Lying flat on a mattress for hours on end would undoubtedly leave you with a stiff, creaky neck in the morning. This might make you wonder: Would your baby sleep more comfortably with a pillow — and is it okay to give her one?
It might seem like a plush, fluffy headrest might feel nice for your little one. But the truth is, your baby doesn’t know what she’s missing. And she’s better off that way, at least until well into toddlerhood.
Though it’s scary to think about, pillows and other soft bedding items can create the potential for suffocation or strangling and increase the risk of sudden infant death syndrome, or SIDS.
In short, there’s no real reason to put a pillow in your baby’s crib — and plenty of good reasons to wait until she’s older. Here’s more about why a pad shouldn’t have a place in your baby’s sleeping spot and how to tell when she’s ready for one later on.
Your sweet child means the world to you — and when you put them to bed at night, you may find yourself wanting to wrap them in comfort.
But despite that desire, the same comfort items adults enjoy — like fluffy pillows and soft blankets galore — can be direct threats to your child’s health and safety while they’re sleeping, depending on their age.
Though this may be sad to hear, it’s essential to understand all the risks and what you can do to make your child comfortable while keeping them as safe as possible. This includes waiting until the right age to introduce certain items, such as pillows, into their sleeping environment.
We all know what a minefield parenting can be, especially when you are a brand new parent to a newborn baby; the hours of research on what is best for your baby can be endless and overwhelming! When you think you have it under control, your baby moves onto a new stage, and you’re straight back to square one. Well, I’m not sure when that stops, but it certainly isn’t at the toddler stage! I get asked a lot about transitioning toddlers from their cots into their ‘big beds, ‘ which is also a general rule when you can introduce a pillow for your toddler. We do often get asked if we sell baby pillows; the answer is a big no. Babies need to sleep on a flat, firm surface, and any soft bedding can be a choking hazard. So, when do we know when is the right time to introduce them? I’ll try my best in this post to help you figure out when it is best for your toddler!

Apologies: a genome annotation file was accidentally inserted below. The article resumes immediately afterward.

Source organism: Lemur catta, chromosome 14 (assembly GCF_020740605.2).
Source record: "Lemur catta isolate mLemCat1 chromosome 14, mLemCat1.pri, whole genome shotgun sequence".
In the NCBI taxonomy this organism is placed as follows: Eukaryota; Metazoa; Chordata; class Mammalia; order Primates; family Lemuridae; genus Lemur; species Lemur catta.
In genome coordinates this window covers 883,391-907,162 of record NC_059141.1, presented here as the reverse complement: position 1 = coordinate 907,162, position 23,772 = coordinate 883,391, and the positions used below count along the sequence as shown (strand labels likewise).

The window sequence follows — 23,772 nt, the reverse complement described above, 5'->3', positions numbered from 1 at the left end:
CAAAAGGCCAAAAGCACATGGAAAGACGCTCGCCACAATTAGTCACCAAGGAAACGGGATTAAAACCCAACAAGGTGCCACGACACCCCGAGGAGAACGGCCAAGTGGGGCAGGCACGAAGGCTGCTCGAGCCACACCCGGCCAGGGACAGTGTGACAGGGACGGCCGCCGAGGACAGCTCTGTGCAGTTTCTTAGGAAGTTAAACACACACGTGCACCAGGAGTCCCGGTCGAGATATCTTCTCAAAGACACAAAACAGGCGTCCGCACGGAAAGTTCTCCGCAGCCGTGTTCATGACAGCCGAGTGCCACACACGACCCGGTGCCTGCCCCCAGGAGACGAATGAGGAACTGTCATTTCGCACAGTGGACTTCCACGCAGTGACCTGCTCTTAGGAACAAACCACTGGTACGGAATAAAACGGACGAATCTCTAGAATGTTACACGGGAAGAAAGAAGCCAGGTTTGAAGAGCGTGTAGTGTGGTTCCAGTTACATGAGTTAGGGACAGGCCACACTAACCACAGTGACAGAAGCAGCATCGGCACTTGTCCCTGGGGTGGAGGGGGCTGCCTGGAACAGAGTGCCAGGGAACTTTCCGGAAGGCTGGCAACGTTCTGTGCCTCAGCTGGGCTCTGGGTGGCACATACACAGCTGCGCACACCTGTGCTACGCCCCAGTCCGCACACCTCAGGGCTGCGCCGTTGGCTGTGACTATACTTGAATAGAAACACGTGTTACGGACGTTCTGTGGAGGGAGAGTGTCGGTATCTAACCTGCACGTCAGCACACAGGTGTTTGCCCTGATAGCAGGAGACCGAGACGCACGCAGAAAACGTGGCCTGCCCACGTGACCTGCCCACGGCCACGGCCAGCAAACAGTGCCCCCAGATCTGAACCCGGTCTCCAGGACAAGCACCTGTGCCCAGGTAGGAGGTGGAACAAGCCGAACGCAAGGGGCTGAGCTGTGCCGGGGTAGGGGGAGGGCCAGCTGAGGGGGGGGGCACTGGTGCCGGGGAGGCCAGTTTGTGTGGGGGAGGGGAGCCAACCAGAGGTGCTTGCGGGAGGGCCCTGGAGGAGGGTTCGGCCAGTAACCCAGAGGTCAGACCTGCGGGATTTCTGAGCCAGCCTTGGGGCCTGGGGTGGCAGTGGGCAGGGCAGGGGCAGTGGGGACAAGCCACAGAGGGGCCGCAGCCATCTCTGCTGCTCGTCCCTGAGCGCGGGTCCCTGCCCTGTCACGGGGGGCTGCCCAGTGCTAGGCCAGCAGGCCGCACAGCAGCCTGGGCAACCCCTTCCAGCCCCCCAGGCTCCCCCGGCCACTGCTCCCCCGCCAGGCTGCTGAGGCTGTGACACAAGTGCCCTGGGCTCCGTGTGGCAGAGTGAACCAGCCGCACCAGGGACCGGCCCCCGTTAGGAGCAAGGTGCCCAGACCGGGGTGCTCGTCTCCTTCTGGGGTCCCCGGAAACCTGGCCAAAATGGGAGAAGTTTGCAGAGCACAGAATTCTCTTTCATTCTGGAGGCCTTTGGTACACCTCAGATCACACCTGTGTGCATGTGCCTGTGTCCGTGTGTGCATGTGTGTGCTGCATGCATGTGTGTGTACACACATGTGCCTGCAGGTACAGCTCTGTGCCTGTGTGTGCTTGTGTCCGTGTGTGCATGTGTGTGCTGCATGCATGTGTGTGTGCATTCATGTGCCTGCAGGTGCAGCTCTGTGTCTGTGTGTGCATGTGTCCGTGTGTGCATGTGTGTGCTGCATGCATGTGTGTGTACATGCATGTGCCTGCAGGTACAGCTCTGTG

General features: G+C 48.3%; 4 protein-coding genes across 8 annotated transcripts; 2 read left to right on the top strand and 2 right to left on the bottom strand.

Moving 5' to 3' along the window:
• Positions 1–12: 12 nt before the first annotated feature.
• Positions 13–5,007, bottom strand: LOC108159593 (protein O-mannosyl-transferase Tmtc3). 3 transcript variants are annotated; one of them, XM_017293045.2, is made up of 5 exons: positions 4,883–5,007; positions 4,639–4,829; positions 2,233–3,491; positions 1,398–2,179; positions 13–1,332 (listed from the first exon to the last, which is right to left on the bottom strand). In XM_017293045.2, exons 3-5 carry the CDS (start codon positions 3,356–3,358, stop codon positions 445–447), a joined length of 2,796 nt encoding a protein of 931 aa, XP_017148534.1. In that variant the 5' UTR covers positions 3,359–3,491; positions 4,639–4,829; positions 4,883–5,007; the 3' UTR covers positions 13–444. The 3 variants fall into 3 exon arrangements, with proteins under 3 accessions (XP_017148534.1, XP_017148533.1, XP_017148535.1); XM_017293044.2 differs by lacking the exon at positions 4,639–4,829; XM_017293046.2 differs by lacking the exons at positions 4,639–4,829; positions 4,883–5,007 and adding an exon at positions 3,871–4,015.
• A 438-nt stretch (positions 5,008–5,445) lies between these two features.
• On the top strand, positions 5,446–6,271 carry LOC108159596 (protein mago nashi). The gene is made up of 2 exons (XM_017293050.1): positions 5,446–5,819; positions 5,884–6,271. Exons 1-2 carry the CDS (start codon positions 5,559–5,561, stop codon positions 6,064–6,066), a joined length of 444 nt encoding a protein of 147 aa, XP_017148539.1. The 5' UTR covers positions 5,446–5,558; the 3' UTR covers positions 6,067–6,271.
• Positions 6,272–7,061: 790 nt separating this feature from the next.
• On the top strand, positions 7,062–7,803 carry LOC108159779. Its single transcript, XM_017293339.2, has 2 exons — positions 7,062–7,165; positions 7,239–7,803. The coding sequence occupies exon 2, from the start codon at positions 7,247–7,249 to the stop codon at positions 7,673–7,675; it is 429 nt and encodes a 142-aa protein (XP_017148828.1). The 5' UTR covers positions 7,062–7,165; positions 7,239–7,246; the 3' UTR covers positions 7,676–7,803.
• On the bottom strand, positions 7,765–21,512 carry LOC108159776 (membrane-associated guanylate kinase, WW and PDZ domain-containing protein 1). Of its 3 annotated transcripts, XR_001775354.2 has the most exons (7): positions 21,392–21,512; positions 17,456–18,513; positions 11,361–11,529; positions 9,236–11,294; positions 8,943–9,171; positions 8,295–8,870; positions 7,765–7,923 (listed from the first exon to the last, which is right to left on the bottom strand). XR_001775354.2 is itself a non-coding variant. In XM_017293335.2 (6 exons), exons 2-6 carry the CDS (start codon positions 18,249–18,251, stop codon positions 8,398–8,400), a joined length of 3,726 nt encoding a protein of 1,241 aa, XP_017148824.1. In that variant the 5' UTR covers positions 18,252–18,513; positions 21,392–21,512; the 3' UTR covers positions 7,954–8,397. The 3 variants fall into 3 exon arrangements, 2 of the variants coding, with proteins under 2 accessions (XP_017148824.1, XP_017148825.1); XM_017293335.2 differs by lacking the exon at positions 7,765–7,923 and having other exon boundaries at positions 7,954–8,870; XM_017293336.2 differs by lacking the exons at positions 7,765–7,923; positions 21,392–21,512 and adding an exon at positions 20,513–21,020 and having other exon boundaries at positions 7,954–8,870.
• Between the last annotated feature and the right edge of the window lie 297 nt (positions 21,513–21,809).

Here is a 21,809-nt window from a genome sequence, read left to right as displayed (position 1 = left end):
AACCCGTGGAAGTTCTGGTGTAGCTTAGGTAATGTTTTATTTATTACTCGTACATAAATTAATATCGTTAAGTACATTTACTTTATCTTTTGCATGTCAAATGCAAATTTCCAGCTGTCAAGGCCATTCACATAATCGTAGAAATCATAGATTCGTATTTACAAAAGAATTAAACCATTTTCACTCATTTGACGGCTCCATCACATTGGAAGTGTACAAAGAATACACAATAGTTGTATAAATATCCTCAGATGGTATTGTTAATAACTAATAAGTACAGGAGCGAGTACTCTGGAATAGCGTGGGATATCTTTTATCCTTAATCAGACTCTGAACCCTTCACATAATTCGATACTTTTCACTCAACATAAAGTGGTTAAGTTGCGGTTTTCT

As mentioned above, as a general rule, you can introduce a pillow when your toddler moves into their ‘big bed’; however, even at this stage, it may not be necessary. Their little bodies do not need the neck support like we do and can even put a strain on their neck if you give them the wrong pillow (we’ll get into that more soon). So if your toddler is quite happily sleeping through the night comfortably, it isn’t necessary to introduce one just yet. The ‘experts’ suggest a pillow can be submitted at any age between 1.5-3 years, which is quite an extensive age range! There are a few clues you can look out for that might suggest your toddler is ready for a pillow:
- If they are restless at night and wake up often
- If they prop their head up on a blanket or soft toy
- If they put their head on a cushion or pillow when on the couch or in bed with you
- If they start sleeping on their side or start sleeping with an arm under their head
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When do Do Children need to Use a Pillow?
Kids don’t need a pillow until well after their first birthday! Babies should NOT sleep with a pillow. Having a buffer in bed can be extremely dangerous for infants.
Pillows and lose blankets, comforters, stuffed toys, and crib bumpers create a suffocation risk for infants. That’s why we experts advise that babies sleep without anything in the crib (other than a fitted sheet) until they are at least a year old. Pillows can cover a baby’s face or cause a baby to overheat—another sudden infant death risk factor.
When Is it Safe for My Child to Have a Pillow?
The Consumer Product Safety Commission recommends waiting to introduce pillows to your little one’s sleep routine until they reach 1 1/2 years old (18 months).
This recommendation is based on what experts know about sudden infant death syndrome (SIDS) and its cousin, sudden unexplained death in childhood (SUDC).
SIDS is generally used for babies up to 12 months, and SUDC is used for toddlers older than one year of age. SIDS is a lot more common trusted Source than SUDC.
Although the risk of sudden unexplained death drops dramatically once your baby turns one year old, it’s still a concern in terms of what you place in the crib for a bit longer.
Toddlers up to 1 1/2 years old (or even older — not all kids develop at the same rate) may still become overwhelmed by objects in their crib and face suffocation.
So while a pillow is safe and comfortable for you, this isn’t the case for babies and young toddlers.
The recommended age for pillow introduction is around the same time children can move from sleeping in a crib to sleeping in a toddler bed with a safety rail — or even a mattress placed on the floor — but consult your pediatrician about your child’s specific readiness.